”It’s really hard, we’re up against a lot. With EDM becoming a really big force in America, a lot of kids the majority of electronic music fans just want to go to festivals and hear some crazy bangers, I get that, too. Maybe if I was 20 right now and just discovered electronic music I’d wanna go pop a molly and hear Steve Aoki, and some hard shit. You know, there’s that side of it. We bring a weird emotion to the club–it is hard sometimes. Like, why am I not as fun as those other DJ’s? Sometimes it feels like we’re not killing it because the next guy is just going to go for the easy choices or whatever.”
As an American independent record label specializing in club music, Fade to Mind has only thrived in the gaps between extremes, pontificating on the trends and obsessions that face a club music landscape while taking aim to sublimate them. Whether dance music is or isn’t your bag, this is a very good thing.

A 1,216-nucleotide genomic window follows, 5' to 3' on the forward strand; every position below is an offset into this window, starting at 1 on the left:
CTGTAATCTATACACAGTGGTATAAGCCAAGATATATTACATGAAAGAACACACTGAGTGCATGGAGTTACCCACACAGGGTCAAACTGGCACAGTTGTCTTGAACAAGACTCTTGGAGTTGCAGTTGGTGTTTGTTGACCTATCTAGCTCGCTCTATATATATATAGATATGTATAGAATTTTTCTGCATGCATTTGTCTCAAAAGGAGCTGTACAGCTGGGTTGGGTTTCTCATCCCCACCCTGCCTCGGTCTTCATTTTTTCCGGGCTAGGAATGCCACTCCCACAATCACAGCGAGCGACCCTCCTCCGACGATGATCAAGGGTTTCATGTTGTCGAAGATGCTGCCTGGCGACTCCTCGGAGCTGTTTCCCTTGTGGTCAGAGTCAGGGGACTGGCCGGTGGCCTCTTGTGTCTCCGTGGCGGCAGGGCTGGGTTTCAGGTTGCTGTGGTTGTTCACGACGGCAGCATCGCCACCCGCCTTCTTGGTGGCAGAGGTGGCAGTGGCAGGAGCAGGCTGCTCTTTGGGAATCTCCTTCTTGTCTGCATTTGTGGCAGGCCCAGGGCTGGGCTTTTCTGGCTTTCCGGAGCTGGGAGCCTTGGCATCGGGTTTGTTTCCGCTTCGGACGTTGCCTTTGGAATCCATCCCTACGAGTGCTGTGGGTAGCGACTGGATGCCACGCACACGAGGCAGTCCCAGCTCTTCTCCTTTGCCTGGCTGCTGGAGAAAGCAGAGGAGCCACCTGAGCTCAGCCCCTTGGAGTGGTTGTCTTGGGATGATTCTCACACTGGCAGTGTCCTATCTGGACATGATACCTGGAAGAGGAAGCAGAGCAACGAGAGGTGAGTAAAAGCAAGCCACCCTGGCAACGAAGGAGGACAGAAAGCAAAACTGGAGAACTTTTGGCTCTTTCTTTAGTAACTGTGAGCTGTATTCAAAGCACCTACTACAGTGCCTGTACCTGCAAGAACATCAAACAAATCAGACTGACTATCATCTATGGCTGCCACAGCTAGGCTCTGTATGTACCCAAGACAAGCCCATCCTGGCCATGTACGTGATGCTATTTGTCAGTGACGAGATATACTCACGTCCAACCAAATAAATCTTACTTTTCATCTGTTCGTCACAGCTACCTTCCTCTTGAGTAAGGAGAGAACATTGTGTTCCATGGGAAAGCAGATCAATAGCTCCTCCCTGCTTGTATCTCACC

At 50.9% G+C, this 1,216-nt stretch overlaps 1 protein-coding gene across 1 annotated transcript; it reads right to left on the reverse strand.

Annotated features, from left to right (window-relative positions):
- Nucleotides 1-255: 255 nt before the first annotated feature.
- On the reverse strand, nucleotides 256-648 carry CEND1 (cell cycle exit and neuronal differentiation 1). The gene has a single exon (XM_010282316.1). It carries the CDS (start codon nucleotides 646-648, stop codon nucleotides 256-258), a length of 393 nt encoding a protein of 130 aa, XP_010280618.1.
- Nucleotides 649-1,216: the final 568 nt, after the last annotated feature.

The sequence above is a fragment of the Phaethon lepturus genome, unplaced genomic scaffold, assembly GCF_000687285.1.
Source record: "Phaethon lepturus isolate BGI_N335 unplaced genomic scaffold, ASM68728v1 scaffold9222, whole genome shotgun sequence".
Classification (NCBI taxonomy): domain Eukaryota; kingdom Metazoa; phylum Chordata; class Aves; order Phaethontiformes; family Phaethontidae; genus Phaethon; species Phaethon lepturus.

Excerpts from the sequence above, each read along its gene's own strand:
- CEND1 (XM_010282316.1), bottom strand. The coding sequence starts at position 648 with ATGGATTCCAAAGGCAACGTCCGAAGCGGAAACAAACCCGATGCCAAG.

That’s what makes Fade to Mind truly exciting to watch–expressly for its artists’ shared interest in keeping club goers guessing as to just what are the sounds that really move them. Together and separately, they offer a dance floor promise: a hope not only for a new club sound, but something a bit more pronounced than that. Maybe it’s a commiseration in a new national profile–that somewhere out in the dark, there’s an unnamed crowd worth speaking to–a fractured, woundedly ebullient multi-demographic of transpersonal, American people.
There truly is nothing wrong with a little bump and grind. Besides, if the madcap experiments at Fade To Mind continue, soon enough, no one will even think to wonder if it was right or wrong in the first place.